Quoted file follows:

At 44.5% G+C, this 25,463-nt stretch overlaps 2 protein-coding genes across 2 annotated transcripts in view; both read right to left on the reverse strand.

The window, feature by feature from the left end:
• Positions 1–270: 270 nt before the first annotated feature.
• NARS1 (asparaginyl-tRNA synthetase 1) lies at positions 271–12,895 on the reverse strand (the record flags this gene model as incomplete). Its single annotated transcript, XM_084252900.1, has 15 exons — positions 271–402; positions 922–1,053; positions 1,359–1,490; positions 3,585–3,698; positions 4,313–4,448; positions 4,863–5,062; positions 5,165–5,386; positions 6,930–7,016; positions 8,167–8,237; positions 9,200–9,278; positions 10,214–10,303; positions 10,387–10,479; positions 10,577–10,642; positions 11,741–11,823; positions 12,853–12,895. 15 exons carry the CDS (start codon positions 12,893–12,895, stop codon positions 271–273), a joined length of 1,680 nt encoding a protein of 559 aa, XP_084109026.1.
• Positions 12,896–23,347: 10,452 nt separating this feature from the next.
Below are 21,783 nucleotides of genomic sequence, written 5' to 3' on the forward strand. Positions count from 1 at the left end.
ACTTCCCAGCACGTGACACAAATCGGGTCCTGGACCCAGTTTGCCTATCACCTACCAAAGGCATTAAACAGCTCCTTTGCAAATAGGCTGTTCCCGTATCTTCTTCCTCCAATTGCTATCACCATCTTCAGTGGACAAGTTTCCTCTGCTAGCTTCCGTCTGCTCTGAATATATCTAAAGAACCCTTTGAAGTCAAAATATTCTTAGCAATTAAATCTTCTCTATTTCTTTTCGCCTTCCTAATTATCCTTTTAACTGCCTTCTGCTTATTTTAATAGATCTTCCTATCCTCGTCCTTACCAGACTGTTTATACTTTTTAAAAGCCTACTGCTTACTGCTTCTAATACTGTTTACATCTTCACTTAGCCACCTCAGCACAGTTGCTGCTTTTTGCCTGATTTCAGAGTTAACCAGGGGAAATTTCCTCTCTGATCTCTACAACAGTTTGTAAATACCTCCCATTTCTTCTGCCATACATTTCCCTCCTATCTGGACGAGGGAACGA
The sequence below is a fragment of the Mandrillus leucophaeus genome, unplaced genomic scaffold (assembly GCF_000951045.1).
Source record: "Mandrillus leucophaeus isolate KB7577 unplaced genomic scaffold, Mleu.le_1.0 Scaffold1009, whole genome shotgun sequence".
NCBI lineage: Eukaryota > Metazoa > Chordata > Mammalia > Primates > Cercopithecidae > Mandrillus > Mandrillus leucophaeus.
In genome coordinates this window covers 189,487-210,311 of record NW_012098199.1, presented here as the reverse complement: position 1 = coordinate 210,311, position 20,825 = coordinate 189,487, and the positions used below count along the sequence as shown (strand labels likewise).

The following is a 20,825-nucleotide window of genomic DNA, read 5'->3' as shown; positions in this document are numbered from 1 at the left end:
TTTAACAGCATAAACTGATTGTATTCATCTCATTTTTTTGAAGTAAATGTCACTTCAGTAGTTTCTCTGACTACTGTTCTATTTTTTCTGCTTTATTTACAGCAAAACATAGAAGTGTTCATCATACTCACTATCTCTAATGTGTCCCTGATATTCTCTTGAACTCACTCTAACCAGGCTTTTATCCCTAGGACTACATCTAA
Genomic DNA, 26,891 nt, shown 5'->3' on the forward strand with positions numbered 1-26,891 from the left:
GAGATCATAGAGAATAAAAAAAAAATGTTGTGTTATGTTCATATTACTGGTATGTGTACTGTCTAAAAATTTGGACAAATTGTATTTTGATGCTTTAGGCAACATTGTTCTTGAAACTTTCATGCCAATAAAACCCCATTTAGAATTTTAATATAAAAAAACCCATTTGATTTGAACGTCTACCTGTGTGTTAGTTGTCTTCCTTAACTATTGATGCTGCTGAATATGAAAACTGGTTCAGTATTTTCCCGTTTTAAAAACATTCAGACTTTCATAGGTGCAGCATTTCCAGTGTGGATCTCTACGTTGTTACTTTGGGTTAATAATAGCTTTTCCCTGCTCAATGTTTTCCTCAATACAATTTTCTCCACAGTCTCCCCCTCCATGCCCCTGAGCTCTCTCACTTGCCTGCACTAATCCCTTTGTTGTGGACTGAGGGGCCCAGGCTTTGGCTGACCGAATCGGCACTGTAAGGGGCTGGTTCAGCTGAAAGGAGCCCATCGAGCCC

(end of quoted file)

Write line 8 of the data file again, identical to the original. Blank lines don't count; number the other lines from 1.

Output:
The sequence below is a fragment of the Mandrillus leucophaeus genome, unplaced genomic scaffold (assembly GCF_000951045.1).